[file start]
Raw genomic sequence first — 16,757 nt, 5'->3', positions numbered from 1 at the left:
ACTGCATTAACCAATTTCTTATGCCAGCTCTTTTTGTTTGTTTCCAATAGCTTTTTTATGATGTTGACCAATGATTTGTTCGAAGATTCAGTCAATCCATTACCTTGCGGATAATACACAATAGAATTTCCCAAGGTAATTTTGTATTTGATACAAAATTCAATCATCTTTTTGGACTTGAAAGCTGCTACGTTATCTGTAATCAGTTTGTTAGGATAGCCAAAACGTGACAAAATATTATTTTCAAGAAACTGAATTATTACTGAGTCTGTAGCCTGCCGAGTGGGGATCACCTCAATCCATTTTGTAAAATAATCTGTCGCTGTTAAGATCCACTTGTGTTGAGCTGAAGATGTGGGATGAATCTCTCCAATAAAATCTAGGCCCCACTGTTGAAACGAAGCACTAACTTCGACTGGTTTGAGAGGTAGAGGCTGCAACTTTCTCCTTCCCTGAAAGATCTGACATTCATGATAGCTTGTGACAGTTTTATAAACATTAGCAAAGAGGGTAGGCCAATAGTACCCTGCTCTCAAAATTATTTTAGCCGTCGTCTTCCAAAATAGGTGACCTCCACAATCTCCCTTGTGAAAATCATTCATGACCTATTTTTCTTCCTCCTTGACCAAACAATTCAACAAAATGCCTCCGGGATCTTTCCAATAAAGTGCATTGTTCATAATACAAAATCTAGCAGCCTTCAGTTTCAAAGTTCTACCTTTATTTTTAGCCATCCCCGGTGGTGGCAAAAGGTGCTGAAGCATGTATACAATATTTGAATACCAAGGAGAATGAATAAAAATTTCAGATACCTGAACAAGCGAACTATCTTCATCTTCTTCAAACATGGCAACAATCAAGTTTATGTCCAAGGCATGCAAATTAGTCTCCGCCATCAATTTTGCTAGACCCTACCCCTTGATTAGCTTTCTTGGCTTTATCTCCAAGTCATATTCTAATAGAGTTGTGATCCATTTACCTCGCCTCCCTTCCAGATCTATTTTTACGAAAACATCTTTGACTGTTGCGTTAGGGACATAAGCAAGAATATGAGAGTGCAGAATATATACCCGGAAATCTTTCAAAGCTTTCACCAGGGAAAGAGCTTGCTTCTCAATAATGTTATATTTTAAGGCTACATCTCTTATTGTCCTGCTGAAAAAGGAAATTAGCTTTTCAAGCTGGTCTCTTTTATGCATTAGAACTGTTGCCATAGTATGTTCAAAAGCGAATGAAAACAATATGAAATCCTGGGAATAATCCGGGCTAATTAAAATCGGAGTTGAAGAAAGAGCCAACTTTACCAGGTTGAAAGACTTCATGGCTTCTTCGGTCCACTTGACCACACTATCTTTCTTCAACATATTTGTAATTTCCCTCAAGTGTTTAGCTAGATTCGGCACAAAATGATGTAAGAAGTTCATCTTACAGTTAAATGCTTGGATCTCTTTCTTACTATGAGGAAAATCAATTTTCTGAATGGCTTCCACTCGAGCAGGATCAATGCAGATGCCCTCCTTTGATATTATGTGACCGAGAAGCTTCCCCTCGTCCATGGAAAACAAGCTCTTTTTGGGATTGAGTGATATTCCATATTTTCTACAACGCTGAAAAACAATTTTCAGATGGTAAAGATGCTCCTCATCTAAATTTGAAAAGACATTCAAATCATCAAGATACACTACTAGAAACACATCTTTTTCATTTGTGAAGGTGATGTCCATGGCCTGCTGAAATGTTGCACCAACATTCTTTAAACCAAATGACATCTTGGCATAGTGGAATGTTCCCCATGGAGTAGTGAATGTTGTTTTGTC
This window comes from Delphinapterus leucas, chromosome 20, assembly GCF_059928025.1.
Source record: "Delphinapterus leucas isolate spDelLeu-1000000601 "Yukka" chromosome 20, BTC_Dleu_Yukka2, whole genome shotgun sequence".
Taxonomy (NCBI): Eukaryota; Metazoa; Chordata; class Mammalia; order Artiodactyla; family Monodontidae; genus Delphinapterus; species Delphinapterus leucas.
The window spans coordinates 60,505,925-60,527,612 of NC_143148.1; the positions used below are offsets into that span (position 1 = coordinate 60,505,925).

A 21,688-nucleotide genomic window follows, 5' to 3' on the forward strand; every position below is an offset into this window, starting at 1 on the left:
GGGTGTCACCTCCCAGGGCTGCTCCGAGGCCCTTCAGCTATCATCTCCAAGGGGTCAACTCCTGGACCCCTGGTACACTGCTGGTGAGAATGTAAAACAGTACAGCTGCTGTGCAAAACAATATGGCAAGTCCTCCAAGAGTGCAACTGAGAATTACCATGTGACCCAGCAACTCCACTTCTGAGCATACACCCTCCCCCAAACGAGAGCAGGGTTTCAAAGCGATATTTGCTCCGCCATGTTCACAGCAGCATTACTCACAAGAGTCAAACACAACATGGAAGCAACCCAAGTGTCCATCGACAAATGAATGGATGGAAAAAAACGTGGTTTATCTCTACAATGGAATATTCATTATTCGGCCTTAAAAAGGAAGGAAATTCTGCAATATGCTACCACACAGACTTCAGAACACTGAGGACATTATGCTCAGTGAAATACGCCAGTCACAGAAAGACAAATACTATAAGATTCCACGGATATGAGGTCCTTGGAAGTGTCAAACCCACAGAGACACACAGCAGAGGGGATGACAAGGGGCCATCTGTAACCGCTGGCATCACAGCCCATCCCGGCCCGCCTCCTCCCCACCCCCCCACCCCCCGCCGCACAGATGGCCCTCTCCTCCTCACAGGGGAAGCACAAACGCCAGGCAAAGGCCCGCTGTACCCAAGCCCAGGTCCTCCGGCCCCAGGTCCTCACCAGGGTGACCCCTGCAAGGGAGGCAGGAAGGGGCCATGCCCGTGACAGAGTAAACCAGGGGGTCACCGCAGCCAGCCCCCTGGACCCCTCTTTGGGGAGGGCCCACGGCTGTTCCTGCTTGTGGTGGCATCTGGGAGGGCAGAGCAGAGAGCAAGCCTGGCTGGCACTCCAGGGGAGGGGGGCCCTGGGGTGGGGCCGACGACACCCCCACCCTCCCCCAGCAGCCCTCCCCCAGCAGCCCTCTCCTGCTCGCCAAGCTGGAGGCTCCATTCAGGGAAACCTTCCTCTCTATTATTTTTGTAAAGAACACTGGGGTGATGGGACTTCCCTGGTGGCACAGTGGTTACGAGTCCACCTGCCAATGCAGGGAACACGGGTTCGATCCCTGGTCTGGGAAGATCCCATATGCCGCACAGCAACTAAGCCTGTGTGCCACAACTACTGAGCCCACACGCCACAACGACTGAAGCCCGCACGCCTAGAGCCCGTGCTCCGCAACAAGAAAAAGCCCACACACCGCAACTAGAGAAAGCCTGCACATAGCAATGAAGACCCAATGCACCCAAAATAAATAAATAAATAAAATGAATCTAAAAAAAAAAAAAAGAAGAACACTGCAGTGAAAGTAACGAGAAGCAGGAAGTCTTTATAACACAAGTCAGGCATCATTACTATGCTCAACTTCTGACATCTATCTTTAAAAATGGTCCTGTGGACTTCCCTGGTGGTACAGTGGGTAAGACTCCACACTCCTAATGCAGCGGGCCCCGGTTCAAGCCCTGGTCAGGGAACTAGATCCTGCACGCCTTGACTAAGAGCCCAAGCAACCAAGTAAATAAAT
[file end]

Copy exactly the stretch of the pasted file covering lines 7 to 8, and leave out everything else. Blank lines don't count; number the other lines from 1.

A 21,688-nucleotide genomic window follows, 5' to 3' on the forward strand; every position below is an offset into this window, starting at 1 on the left:
GGGTGTCACCTCCCAGGGCTGCTCCGAGGCCCTTCAGCTATCATCTCCAAGGGGTCAACTCCTGGACCCCTGGTACACTGCTGGTGAGAATGTAAAACAGTACAGCTGCTGTGCAAAACAATATGGCAAGTCCTCCAAGAGTGCAACTGAGAATTACCATGTGACCCAGCAACTCCACTTCTGAGCATACACCCTCCCCCAAACGAGAGCAGGGTTTCAAAGCGATATTTGCTCCGCCATGTTCACAGCAGCATTACTCACAAGAGTCAAACACAACATGGAAGCAACCCAAGTGTCCATCGACAAATGAATGGATGGAAAAAAACGTGGTTTATCTCTACAATGGAATATTCATTATTCGGCCTTAAAAAGGAAGGAAATTCTGCAATATGCTACCACACAGACTTCAGAACACTGAGGACATTATGCTCAGTGAAATACGCCAGTCACAGAAAGACAAATACTATAAGATTCCACGGATATGAGGTCCTTGGAAGTGTCAAACCCACAGAGACACACAGCAGAGGGGATGACAAGGGGCCATCTGTAACCGCTGGCATCACAGCCCATCCCGGCCCGCCTCCTCCCCACCCCCCCACCCCCCGCCGCACAGATGGCCCTCTCCTCCTCACAGGGGAAGCACAAACGCCAGGCAAAGGCCCGCTGTACCCAAGCCCAGGTCCTCCGGCCCCAGGTCCTCACCAGGGTGACCCCTGCAAGGGAGGCAGGAAGGGGCCATGCCCGTGACAGAGTAAACCAGGGGGTCACCGCAGCCAGCCCCCTGGACCCCTCTTTGGGGAGGGCCCACGGCTGTTCCTGCTTGTGGTGGCATCTGGGAGGGCAGAGCAGAGAGCAAGCCTGGCTGGCACTCCAGGGGAGGGGGGCCCTGGGGTGGGGCCGACGACACCCCCACCCTCCCCCAGCAGCCCTCCCCCAGCAGCCCTCTCCTGCTCGCCAAGCTGGAGGCTCCATTCAGGGAAACCTTCCTCTCTATTATTTTTGTAAAGAACACTGGGGTGATGGGACTTCCCTGGTGGCACAGTGGTTACGAGTCCACCTGCCAATGCAGGGAACACGGGTTCGATCCCTGGTCTGGGAAGATCCCATATGCCGCACAGCAACTAAGCCTGTGTGCCACAACTACTGAGCCCACACGCCACAACGACTGAAGCCCGCACGCCTAGAGCCCGTGCTCCGCAACAAGAAAAAGCCCACACACCGCAACTAGAGAAAGCCTGCACATAGCAATGAAGACCCAATGCACCCAAAATAAATAAATAAATAAAATGAATCTAAAAAAAAAAAAAAGAAGAACACTGCAGTGAAAGTAACGAGAAGCAGGAAGTCTTTATAACACAAGTCAGGCATCATTACTATGCTCAACTTCTGACATCTATCTTTAAAAATGGTCCTGTGGACTTCCCTGGTGGTACAGTGGGTAAGACTCCACACTCCTAATGCAGCGGGCCCCGGTTCAAGCCCTGGTCAGGGAACTAGATCCTGCACGCCTTGACTAAGAGCCCAAGCAACCAAGTAAATAAAT